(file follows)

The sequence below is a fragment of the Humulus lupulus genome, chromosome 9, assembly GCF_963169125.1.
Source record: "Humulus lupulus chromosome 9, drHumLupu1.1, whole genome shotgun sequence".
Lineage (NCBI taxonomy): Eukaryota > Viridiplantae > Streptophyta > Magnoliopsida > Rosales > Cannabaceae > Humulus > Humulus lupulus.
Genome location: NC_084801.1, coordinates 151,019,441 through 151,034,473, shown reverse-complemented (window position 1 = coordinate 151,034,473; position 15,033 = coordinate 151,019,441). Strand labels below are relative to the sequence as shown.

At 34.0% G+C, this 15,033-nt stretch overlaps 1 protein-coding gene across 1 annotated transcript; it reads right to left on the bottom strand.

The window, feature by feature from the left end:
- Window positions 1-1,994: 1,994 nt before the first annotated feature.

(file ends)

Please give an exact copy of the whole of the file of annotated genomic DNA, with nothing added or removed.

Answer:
The sequence below is a fragment of the Humulus lupulus genome, chromosome 9, assembly GCF_963169125.1.
Source record: "Humulus lupulus chromosome 9, drHumLupu1.1, whole genome shotgun sequence".
Lineage (NCBI taxonomy): Eukaryota > Viridiplantae > Streptophyta > Magnoliopsida > Rosales > Cannabaceae > Humulus > Humulus lupulus.
Genome location: NC_084801.1, coordinates 151,019,441 through 151,034,473, shown reverse-complemented (window position 1 = coordinate 151,034,473; position 15,033 = coordinate 151,019,441). Strand labels below are relative to the sequence as shown.

At 34.0% G+C, this 15,033-nt stretch overlaps 1 protein-coding gene across 1 annotated transcript; it reads right to left on the bottom strand.

The window, feature by feature from the left end:
- Window positions 1-1,994: 1,994 nt before the first annotated feature.